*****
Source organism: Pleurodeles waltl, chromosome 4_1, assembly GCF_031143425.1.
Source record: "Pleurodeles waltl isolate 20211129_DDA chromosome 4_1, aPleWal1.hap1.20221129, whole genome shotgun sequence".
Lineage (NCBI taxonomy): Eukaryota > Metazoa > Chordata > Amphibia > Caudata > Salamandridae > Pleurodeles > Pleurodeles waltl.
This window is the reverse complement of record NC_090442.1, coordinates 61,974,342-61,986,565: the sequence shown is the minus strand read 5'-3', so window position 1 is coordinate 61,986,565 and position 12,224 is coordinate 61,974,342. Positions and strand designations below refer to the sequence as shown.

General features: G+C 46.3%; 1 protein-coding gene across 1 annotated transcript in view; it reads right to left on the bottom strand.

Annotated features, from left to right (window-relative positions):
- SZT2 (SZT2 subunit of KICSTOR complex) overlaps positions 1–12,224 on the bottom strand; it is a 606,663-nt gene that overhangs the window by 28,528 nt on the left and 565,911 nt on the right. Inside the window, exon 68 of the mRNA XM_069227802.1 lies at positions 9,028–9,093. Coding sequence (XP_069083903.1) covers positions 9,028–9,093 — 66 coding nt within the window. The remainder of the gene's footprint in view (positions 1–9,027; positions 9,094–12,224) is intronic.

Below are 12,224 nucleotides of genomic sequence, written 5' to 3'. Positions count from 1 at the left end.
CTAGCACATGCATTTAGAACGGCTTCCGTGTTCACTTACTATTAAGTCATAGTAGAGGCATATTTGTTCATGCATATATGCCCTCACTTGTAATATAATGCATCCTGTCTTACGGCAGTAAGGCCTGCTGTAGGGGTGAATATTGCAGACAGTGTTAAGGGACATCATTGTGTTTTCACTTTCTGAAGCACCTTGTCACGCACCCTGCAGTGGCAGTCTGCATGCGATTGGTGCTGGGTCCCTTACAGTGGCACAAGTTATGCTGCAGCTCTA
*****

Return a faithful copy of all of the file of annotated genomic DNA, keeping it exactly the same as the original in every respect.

Source organism: Pleurodeles waltl, chromosome 4_1, assembly GCF_031143425.1.
Source record: "Pleurodeles waltl isolate 20211129_DDA chromosome 4_1, aPleWal1.hap1.20221129, whole genome shotgun sequence".
Lineage (NCBI taxonomy): Eukaryota > Metazoa > Chordata > Amphibia > Caudata > Salamandridae > Pleurodeles > Pleurodeles waltl.
This window is the reverse complement of record NC_090442.1, coordinates 61,974,342-61,986,565: the sequence shown is the minus strand read 5'-3', so window position 1 is coordinate 61,986,565 and position 12,224 is coordinate 61,974,342. Positions and strand designations below refer to the sequence as shown.

General features: G+C 46.3%; 1 protein-coding gene across 1 annotated transcript in view; it reads right to left on the bottom strand.

Annotated features, from left to right (window-relative positions):
- SZT2 (SZT2 subunit of KICSTOR complex) overlaps positions 1–12,224 on the bottom strand; it is a 606,663-nt gene that overhangs the window by 28,528 nt on the left and 565,911 nt on the right. Inside the window, exon 68 of the mRNA XM_069227802.1 lies at positions 9,028–9,093. Coding sequence (XP_069083903.1) covers positions 9,028–9,093 — 66 coding nt within the window. The remainder of the gene's footprint in view (positions 1–9,027; positions 9,094–12,224) is intronic.

Below are 12,224 nucleotides of genomic sequence, written 5' to 3'. Positions count from 1 at the left end.
CTAGCACATGCATTTAGAACGGCTTCCGTGTTCACTTACTATTAAGTCATAGTAGAGGCATATTTGTTCATGCATATATGCCCTCACTTGTAATATAATGCATCCTGTCTTACGGCAGTAAGGCCTGCTGTAGGGGTGAATATTGCAGACAGTGTTAAGGGACATCATTGTGTTTTCACTTTCTGAAGCACCTTGTCACGCACCCTGCAGTGGCAGTCTGCATGCGATTGGTGCTGGGTCCCTTACAGTGGCACAAGTTATGCTGCAGCTCTA